The voluntary nature of AESs makes self-selection into a scheme one of the key factors determining its environmental benefits and cost-effectiveness. AESs are expected to be more attractive for farmers who do not have to significantly change their management practices to qualify for scheme participation, than those farmers who incur a significant cost associated with participation (Kelsey and Seema, 2019). Researchers, designers and funders of AESs have long worried that environmental subsidies flow to landholders who would have adopted conservation practices even without participation in an AES, undermining the additionality and cost-effectiveness of AESs. Hence, ex-post scheme evaluations that do not control for self-selection, may produce biased estimates.

A central question in this paper is: Does quantity and quality of on-farm habitats differ between farms participating in an AES and non-participating farms? The relationship between the ecological status of habitats and participation in AESs accounting for self-selection bias has been analyzed by only a few studies. This study aims to contribute to the AES evaluation literature by combining socio-economic with farm habitat data and employing a quasi-experimental method that accounts for self-selection bias (inverse probability weighting estimator with regression adjustment) to compare the quantity and quality of habitats across farms participating in an AES and non-participating farms.

The remainder of the paper is organized as follows. Section 2 provides background information related to Ireland’s AESs. A brief review of the literature follows in Section 3, while Section 4 refers to the datasets used in this study. Section 5 introduces the conceptual framework and the econometric approach undertaken for data analysis. Results and limitations of the study are presented and discussed in Section 6. Finally, Section 7 provides some concluding observations and policy implications.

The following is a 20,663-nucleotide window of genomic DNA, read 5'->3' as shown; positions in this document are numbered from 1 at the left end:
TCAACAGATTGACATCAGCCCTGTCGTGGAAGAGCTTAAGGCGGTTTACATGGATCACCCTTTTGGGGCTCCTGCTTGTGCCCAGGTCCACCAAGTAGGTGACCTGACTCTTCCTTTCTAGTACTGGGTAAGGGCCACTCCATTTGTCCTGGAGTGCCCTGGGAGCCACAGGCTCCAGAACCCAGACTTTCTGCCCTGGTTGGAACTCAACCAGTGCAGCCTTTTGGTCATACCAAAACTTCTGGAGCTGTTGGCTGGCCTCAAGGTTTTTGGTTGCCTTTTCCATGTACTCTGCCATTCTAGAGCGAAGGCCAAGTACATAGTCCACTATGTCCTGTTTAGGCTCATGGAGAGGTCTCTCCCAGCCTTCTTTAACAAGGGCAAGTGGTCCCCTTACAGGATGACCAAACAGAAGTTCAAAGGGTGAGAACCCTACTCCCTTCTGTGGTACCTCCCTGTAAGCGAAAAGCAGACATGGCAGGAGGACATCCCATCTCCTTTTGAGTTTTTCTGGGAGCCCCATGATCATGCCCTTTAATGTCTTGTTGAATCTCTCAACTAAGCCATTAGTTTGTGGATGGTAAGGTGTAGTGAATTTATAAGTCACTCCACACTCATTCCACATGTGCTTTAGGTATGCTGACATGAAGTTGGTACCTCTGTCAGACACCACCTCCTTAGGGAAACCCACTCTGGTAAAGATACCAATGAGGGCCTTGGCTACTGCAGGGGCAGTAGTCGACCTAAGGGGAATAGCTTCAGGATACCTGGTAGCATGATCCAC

Section snippets

Ireland’s agri-environment schemes (AESs)

REPS was the first national AES in Ireland. The objectives of REPS were applied at farm level through 11 measures. REPS paid farmers for undertaking measures on a per hectare basis, with the subsequent iterations of REPS having differing rates of graduated payments. The highest payments were for the first 20 ha, with different rates of declining payments for additional hectares across different iterations of the scheme. This hectare-based variation in payment rates rendered farm size a strong

Literature review

As scheme effectiveness may depend on sufficient farmer participation levels (along with other factors), researchers have been interested in identifying the drivers of farmer participation in an AES, by using either data on observed farmer behavior (e.g. Wąs et al., 2021; Wilson and Hart, 2000) or conducting choice experiments (e.g. Espinosa-Goded et al., 2010; McGurk et al., 2020) and meta-analyses (e.g. Lastra-Bravo et al., 2015). As shown in many studies, there is substantial heterogeneity

Socio-economic survey

In late 2012, a questionnaire-based survey of 1000 Irish farms was conducted to gather information on variables including farmers’ decisions to participate in AESs, farmer socio-demographic profile, farm location and structural characteristics of farms (e.g. farm size, number of livestock units). The timing of the survey coincided with the conclusion of the AEOS scheme at a period of maximum occupancy in schemes, which had been in existence for a number of iterations, and before the launch of a

Conceptual framework

In a randomized experimental setting where participation in an AES would be randomly assigned to farmers, the effect of participation on habitat quantity or quality, would be assessed by calculating the difference Δ in outcome variables (habitat quantity, habitat quality) at time t between what is empirically observable after participation (treatment) and what one would have observed in the same period and for the same farmers, in the case of non-participation. However, calculating Δ is not